The internet of things offers everything from hygienic flushing to leaky-pipe alerts.
The Internet of Things and the advent of smart little helpers like Amazon’s Alexa, Google Home, and Apple Home have brought the concept of smart design out of the pages of science fiction and into our daily lives. Yet for many of us, the idea of a smart home stops with a Nest thermostat or phone-activated floodlight over the garage.
Instead, imagine this:
You wake up in the morning, stretch, and walk into your bathroom. Instantly, the motion-activated lights come on at the level you prefer. At the same time, the seat warmer on your motion-activated toilet ensures your comfort and the auto flush ensures you never have to touch the handle.
Your motion-sensor faucet runs water for you while your phone-integrated medicine cabinet mirror shows your calendar for the day and gives you the latest news. You call out to your shower to come on, and by the time you step in the water is perfectly programmed to your preferred temperature.
That’s the smart bathroom setup envisioned by Katrina Rice, an interior designer with 84 Lumber’s 84 Design Studio. She works with a variety of residential bathroom designs, from single-family residential remodeling and renovation to new construction and multi-unit developments. Smart bathrooms “change the way you use your basic bathroom fixtures,” Rice said. “The sink isn’t just a sink. The vanity isn’t just a vanity.”
Getting Down to Details: ROI on Smart Bathroom Installations
What kind of return can you expect from installing smart features in a bathroom on your investment property? As with much of the population of the “Internet of Things,” return on investment (ROI) is difficult to project when it comes to smart bathroom upgrades. Consider your buying audience. Will the upgrades provide a substantial improvement to their quality of life? Are they generationally predisposed to rely on smart-home improvements or, on the other hand, to be suspicious of or timid around them? These considerations should shape your decision to install such upgrades in a flip or other home to be sold at retail.
On the other hand, installing leak-detecting smart-pipes in a rental property could literally save you hundreds or even thousands of dollars in maintenance and repair costs over the life of the leak detector. However, like a smoke detector, a leak detector may only prove its worth intermittently, despite providing you with ongoing peace of mind.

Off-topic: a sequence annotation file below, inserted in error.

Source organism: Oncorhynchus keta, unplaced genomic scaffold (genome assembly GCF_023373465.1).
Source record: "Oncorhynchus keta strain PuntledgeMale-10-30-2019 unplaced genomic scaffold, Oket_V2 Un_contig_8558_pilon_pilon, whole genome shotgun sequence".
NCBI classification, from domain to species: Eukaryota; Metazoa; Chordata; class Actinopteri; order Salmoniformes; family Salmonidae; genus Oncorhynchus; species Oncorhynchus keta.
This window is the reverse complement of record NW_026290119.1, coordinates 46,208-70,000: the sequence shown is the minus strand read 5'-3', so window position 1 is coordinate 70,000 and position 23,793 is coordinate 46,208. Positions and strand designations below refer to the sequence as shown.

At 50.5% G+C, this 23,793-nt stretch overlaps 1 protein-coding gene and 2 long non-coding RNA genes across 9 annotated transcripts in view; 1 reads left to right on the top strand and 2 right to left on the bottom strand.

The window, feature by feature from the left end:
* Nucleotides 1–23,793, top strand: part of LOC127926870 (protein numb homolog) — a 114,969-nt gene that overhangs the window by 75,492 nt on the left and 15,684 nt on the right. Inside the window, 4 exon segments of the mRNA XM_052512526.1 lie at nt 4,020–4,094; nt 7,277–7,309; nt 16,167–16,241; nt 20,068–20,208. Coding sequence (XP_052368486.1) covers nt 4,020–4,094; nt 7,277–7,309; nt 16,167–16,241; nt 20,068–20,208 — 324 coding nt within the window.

When asked what one smart home feature offers the most bang for the buck, Rice chooses lighting, whether in the bathroom or anywhere else in the house. “It’s just so nice and convenient. You can choose a voice activated light bulb for $40 or hardwire to your light switch for less than $200.”
If Cleanliness is Next to Godliness, then a Smart Bathroom Could be Heaven
Though you may think of smart home design in terms of environmental benefits or accessibility needs, Rice sees the primary benefits as convenience and cleanliness. Because you’re not touching the fixtures, everything stays cleaner than in a traditional bathroom, including the user. Of course, for an investor, these benefits translate to improved quality of life in the home and, when installed in the right properties, may result in higher returns and better rental rates and resident retention.
If you’re not ready to go all-in with a total smart bathroom makeover, you can retrofit existing fixtures at a minimal cost, said Rice. “For the motion activated flushing system, you can get a retrofit for under $50. They’re pretty accessible. A basic, voice-activated showerhead costs less than $200.”
Preventative Maintenance Options
Smart bathroom design doesn’t stop with the things you can see in the room. Leak detectors for under the sink, smart water shut-off valves, and smart home water monitors can detect and prevent leaks, saving you time and money – and preventing water damage – in the event of a leaky pipe or connector.
Perhaps the biggest misconception about smart bathrooms, according to Rice, is that the fixtures will look too commercial, like those you’d find in a public restroom. On the contrary, “They’re integrated into a variety of styles with a tiny sensor so it’s not going to look like a commercial sink.”
There are smart home options at a variety of price points. For example, that smart showerhead that costs $200 on the low end can cost as much as $6,000 on the high end. Of course, a high-end smart shower comes with full integration of temperature and pressure settings, audio and video capabilities, high-tech gadgetry, and other bells and whistles.